The Germans were very, very much against that, because they, of course, felt it would mean they would have to pay more money to lend-or to borrow on international markets. One of the things that the Germans want to see is more fiscal discipline, especially by the Southern European countries and there is going to be probably more methods of sanctions to do that in the future. And you are absolutely right. The Germans and the French today said that they agreed that that fund for the European countries, for the bailouts, is not going to get any larger than it is right now. But of course that expires in 2013 anyway, Max.

FOSTER: So am I right in assuming, Fred, that nothing changed today? It is just two of the key leaders in Europe saying, we won't allow the euro to fail so don't worry about devaluing it anymore, investors. Actually it is going to be fine.

PLEITGEN: Well, yeah, I mean that is quite and important thing. I mean, you are absolutely right. Nothing really changed today, but also one of the things we have to see is that nothing really got worse today. And if you look to the past, especially with some of the statements that Angela Merkel has been given in the past. They have lead to certain uncertainty, especially for countries like Greece, for countries like Ireland, but also for countries like Spain and Portugal, where it really seemed like they didn't know whether or not she was truly committed and whether or not Germany was truly committed to the euro.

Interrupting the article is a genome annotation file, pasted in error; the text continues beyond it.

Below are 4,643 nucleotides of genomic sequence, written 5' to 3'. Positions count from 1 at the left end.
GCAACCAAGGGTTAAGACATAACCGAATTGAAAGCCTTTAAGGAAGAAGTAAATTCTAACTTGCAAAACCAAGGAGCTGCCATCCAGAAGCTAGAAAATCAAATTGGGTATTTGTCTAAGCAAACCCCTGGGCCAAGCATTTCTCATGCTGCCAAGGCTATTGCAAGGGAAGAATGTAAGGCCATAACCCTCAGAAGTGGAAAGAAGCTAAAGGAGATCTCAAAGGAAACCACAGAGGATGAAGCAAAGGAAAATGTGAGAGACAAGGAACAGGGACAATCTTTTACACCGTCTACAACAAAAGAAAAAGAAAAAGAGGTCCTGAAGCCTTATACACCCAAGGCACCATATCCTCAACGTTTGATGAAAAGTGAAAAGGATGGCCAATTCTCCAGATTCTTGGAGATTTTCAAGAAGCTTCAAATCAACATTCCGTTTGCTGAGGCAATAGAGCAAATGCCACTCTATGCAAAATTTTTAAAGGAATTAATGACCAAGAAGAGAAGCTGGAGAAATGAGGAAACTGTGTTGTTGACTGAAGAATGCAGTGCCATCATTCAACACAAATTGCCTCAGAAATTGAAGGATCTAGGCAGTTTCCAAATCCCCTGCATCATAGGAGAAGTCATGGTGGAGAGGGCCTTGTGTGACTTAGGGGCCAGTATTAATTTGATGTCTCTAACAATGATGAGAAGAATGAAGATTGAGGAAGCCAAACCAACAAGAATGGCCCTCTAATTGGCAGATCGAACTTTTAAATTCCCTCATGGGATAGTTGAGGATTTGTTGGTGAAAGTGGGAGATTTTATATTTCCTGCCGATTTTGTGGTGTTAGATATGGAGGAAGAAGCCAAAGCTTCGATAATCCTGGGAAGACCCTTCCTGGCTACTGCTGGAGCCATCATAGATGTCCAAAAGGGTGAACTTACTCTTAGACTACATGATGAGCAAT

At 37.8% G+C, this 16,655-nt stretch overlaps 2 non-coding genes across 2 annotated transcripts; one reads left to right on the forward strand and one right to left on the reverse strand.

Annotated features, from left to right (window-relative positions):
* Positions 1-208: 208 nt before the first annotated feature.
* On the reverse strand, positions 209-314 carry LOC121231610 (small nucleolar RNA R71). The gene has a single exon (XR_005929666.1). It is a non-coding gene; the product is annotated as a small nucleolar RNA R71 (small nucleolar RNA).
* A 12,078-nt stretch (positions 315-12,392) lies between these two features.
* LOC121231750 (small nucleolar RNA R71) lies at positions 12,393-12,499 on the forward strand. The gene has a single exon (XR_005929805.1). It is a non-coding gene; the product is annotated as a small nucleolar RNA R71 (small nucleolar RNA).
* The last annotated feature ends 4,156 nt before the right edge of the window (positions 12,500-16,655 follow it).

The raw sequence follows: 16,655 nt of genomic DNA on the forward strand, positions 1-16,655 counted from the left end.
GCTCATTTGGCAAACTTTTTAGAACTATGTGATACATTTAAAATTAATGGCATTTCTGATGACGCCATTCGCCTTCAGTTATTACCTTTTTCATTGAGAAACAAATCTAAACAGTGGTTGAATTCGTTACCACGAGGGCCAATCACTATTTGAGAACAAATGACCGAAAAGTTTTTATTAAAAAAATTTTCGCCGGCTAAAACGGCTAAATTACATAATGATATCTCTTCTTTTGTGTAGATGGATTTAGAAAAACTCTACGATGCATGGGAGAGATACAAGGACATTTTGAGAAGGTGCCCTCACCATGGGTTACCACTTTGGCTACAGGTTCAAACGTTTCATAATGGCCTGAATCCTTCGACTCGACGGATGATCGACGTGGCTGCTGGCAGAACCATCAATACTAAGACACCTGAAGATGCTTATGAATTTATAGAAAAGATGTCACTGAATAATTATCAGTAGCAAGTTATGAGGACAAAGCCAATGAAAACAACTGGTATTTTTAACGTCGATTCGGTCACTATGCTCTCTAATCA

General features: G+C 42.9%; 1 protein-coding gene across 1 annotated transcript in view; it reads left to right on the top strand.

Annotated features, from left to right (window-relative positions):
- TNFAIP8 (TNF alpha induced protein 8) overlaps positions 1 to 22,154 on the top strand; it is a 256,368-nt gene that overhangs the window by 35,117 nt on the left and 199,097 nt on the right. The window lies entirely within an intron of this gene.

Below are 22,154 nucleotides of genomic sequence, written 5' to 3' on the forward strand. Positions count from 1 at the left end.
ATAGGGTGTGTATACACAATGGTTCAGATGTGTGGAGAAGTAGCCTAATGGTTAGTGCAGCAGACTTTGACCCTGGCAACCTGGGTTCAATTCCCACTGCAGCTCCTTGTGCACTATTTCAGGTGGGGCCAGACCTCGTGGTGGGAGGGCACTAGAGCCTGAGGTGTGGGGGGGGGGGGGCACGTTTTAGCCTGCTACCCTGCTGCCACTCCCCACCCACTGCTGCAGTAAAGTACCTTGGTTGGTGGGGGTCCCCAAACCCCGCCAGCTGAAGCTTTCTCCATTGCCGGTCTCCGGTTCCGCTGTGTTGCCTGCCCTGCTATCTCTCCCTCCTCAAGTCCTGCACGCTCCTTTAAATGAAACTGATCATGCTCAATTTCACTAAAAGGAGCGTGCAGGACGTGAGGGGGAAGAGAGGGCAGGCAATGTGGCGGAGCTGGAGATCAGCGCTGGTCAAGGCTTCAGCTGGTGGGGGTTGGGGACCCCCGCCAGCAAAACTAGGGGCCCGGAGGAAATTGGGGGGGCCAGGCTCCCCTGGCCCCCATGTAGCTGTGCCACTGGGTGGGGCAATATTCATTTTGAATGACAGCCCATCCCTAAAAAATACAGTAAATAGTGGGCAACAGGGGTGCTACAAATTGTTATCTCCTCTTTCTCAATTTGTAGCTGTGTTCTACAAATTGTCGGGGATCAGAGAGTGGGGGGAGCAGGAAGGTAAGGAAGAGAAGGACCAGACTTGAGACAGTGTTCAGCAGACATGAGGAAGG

So one of the interesting things that happened today and probably one of the important things and especially leading into that important summit next week on the 16th and 17th is that both countries say they are committed. They are going to find some way to make this work and that they are on the same page. Because quite frankly, and everybody knows this, nothing is going to happen in Europe without the Germans and the French being on board, Max.


FOSTER: Well, despite the crisis in the Euro Zone, France hasn't taken its eye off the issue of banking bonuses. And just over a week ago Richard caught up with the French Finance Minister Christine Lagarde in Paris. And he asked her how she would react to another season of big bonuses in this age of austerity.


CHRISTINE LAGARDE, FINANCE MINISTER, FRANCE: I think the bankers better be careful when they attribute bonuses comes January.